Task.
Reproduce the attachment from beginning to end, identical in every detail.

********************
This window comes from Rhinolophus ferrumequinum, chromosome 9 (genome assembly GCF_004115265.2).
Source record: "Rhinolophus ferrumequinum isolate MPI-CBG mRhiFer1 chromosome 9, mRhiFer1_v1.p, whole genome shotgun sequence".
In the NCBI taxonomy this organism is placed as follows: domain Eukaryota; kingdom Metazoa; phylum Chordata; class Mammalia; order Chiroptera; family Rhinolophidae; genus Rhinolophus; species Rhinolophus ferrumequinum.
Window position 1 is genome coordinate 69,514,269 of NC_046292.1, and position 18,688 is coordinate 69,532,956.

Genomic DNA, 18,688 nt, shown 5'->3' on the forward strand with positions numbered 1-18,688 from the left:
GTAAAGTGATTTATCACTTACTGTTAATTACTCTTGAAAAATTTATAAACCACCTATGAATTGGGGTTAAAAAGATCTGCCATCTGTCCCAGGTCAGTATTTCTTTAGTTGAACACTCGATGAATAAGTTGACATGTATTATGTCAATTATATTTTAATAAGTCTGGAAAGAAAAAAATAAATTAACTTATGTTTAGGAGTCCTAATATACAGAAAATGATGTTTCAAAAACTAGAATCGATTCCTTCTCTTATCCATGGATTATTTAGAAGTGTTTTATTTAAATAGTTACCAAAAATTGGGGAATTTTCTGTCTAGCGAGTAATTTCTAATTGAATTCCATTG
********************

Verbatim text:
This window comes from Rhinolophus ferrumequinum, chromosome 9 (genome assembly GCF_004115265.2).
Source record: "Rhinolophus ferrumequinum isolate MPI-CBG mRhiFer1 chromosome 9, mRhiFer1_v1.p, whole genome shotgun sequence".
In the NCBI taxonomy this organism is placed as follows: domain Eukaryota; kingdom Metazoa; phylum Chordata; class Mammalia; order Chiroptera; family Rhinolophidae; genus Rhinolophus; species Rhinolophus ferrumequinum.
Window position 1 is genome coordinate 69,514,269 of NC_046292.1, and position 18,688 is coordinate 69,532,956.

Genomic DNA, 18,688 nt, shown 5'->3' on the forward strand with positions numbered 1-18,688 from the left:
GTAAAGTGATTTATCACTTACTGTTAATTACTCTTGAAAAATTTATAAACCACCTATGAATTGGGGTTAAAAAGATCTGCCATCTGTCCCAGGTCAGTATTTCTTTAGTTGAACACTCGATGAATAAGTTGACATGTATTATGTCAATTATATTTTAATAAGTCTGGAAAGAAAAAAATAAATTAACTTATGTTTAGGAGTCCTAATATACAGAAAATGATGTTTCAAAAACTAGAATCGATTCCTTCTCTTATCCATGGATTATTTAGAAGTGTTTTATTTAAATAGTTACCAAAAATTGGGGAATTTTCTGTCTAGCGAGTAATTTCTAATTGAATTCCATTG